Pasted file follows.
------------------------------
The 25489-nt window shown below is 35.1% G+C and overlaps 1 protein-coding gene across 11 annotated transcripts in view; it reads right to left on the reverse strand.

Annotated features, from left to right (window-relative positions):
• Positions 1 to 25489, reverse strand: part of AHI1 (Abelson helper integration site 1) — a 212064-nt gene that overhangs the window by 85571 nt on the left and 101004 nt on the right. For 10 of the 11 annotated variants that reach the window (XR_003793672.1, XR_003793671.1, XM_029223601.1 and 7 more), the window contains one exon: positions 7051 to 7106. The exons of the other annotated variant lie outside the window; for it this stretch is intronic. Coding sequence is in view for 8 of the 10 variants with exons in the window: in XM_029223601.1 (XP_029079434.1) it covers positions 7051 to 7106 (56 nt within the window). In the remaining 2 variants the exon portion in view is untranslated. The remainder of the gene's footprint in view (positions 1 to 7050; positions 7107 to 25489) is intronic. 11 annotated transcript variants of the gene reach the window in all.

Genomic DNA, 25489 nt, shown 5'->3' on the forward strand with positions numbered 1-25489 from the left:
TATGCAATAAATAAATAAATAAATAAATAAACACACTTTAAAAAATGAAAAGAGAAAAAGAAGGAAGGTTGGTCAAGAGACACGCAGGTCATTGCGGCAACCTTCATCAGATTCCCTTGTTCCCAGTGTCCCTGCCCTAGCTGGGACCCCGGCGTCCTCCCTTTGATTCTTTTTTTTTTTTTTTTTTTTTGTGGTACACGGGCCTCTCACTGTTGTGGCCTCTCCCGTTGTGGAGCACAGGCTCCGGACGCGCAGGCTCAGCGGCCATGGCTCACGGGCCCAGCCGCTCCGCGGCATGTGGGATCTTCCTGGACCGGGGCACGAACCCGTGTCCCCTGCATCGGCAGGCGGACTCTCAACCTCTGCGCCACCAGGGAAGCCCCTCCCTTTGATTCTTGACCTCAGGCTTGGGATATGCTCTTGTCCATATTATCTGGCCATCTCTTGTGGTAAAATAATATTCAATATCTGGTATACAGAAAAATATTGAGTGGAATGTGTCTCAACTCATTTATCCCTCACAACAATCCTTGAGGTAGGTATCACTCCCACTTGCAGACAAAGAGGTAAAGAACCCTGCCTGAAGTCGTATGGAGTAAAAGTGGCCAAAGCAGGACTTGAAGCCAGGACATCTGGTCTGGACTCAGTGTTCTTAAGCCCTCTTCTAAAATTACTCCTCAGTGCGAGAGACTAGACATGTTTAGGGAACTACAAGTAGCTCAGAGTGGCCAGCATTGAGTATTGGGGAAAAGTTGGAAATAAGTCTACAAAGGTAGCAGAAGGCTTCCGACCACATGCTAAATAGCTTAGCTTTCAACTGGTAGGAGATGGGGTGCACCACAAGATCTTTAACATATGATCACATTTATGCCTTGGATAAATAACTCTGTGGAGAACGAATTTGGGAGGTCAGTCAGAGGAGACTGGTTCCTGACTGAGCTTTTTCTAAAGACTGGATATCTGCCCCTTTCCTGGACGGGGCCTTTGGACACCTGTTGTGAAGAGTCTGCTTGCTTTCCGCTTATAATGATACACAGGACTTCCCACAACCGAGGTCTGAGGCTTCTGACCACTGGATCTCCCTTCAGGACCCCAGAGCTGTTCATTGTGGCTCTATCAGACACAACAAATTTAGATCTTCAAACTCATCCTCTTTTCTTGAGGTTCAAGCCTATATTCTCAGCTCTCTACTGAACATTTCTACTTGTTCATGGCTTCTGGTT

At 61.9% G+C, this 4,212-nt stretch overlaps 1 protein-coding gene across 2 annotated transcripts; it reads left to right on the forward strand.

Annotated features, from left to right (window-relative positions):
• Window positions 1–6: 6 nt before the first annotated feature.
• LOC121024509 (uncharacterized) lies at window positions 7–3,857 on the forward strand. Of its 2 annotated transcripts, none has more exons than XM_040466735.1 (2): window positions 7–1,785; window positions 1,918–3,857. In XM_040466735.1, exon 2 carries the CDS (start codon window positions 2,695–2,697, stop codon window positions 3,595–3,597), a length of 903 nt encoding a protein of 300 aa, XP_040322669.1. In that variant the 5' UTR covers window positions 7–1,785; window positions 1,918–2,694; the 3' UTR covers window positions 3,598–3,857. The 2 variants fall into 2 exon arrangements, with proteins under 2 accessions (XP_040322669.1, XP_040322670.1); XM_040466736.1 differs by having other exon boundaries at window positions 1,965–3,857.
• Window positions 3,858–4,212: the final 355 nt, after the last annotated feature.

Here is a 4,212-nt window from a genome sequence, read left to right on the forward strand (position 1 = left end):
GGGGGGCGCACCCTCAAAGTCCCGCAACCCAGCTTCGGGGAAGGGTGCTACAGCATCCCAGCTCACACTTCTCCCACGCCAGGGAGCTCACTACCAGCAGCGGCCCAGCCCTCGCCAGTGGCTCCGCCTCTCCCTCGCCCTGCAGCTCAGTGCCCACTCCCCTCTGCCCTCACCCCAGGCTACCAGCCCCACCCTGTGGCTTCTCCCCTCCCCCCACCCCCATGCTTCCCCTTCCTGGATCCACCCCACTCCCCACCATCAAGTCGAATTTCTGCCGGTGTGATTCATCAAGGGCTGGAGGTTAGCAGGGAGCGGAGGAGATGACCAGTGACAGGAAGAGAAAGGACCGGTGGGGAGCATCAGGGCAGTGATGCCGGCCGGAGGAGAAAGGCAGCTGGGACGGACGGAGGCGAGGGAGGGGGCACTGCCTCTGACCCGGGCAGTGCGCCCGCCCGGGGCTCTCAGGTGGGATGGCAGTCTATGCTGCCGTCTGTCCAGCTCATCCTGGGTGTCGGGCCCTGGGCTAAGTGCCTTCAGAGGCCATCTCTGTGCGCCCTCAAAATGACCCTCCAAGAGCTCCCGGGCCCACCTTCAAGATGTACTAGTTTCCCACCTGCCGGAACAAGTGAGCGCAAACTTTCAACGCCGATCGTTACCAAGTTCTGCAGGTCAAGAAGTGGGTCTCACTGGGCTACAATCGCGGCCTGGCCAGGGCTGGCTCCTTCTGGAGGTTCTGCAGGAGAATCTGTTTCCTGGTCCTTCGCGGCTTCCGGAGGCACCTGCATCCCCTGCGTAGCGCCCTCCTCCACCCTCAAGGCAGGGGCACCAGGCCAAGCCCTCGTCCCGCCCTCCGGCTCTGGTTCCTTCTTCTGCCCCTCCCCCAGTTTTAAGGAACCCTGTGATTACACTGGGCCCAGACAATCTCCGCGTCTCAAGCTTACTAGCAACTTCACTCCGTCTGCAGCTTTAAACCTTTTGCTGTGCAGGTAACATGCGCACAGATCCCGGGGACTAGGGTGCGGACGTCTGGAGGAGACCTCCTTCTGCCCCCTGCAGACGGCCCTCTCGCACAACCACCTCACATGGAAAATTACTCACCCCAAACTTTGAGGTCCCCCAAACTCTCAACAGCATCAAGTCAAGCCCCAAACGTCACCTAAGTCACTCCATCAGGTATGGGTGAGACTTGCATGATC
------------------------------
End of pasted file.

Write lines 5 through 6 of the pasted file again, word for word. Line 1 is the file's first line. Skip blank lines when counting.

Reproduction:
TATGCAATAAATAAATAAATAAATAAATAAACACACTTTAAAAAATGAAAAGAGAAAAAGAAGGAAGGTTGGTCAAGAGACACGCAGGTCATTGCGGCAACCTTCATCAGATTCCCTTGTTCCCAGTGTCCCTGCCCTAGCTGGGACCCCGGCGTCCTCCCTTTGATTCTTTTTTTTTTTTTTTTTTTTTGTGGTACACGGGCCTCTCACTGTTGTGGCCTCTCCCGTTGTGGAGCACAGGCTCCGGACGCGCAGGCTCAGCGGCCATGGCTCACGGGCCCAGCCGCTCCGCGGCATGTGGGATCTTCCTGGACCGGGGCACGAACCCGTGTCCCCTGCATCGGCAGGCGGACTCTCAACCTCTGCGCCACCAGGGAAGCCCCTCCCTTTGATTCTTGACCTCAGGCTTGGGATATGCTCTTGTCCATATTATCTGGCCATCTCTTGTGGTAAAATAATATTCAATATCTGGTATACAGAAAAATATTGAGTGGAATGTGTCTCAACTCATTTATCCCTCACAACAATCCTTGAGGTAGGTATCACTCCCACTTGCAGACAAAGAGGTAAAGAACCCTGCCTGAAGTCGTATGGAGTAAAAGTGGCCAAAGCAGGACTTGAAGCCAGGACATCTGGTCTGGACTCAGTGTTCTTAAGCCCTCTTCTAAAATTACTCCTCAGTGCGAGAGACTAGACATGTTTAGGGAACTACAAGTAGCTCAGAGTGGCCAGCATTGAGTATTGGGGAAAAGTTGGAAATAAGTCTACAAAGGTAGCAGAAGGCTTCCGACCACATGCTAAATAGCTTAGCTTTCAACTGGTAGGAGATGGGGTGCACCACAAGATCTTTAACATATGATCACATTTATGCCTTGGATAAATAACTCTGTGGAGAACGAATTTGGGAGGTCAGTCAGAGGAGACTGGTTCCTGACTGAGCTTTTTCTAAAGACTGGATATCTGCCCCTTTCCTGGACGGGGCCTTTGGACACCTGTTGTGAAGAGTCTGCTTGCTTTCCGCTTATAATGATACACAGGACTTCCCACAACCGAGGTCTGAGGCTTCTGACCACTGGATCTCCCTTCAGGACCCCAGAGCTGTTCATTGTGGCTCTATCAGACACAACAAATTTAGATCTTCAAACTCATCCTCTTTTCTTGAGGTTCAAGCCTATATTCTCAGCTCTCTACTGAACATTTCTACTTGTTCATGGCTTCTGGTT

At 61.9% G+C, this 4,212-nt stretch overlaps 1 protein-coding gene across 2 annotated transcripts; it reads left to right on the forward strand.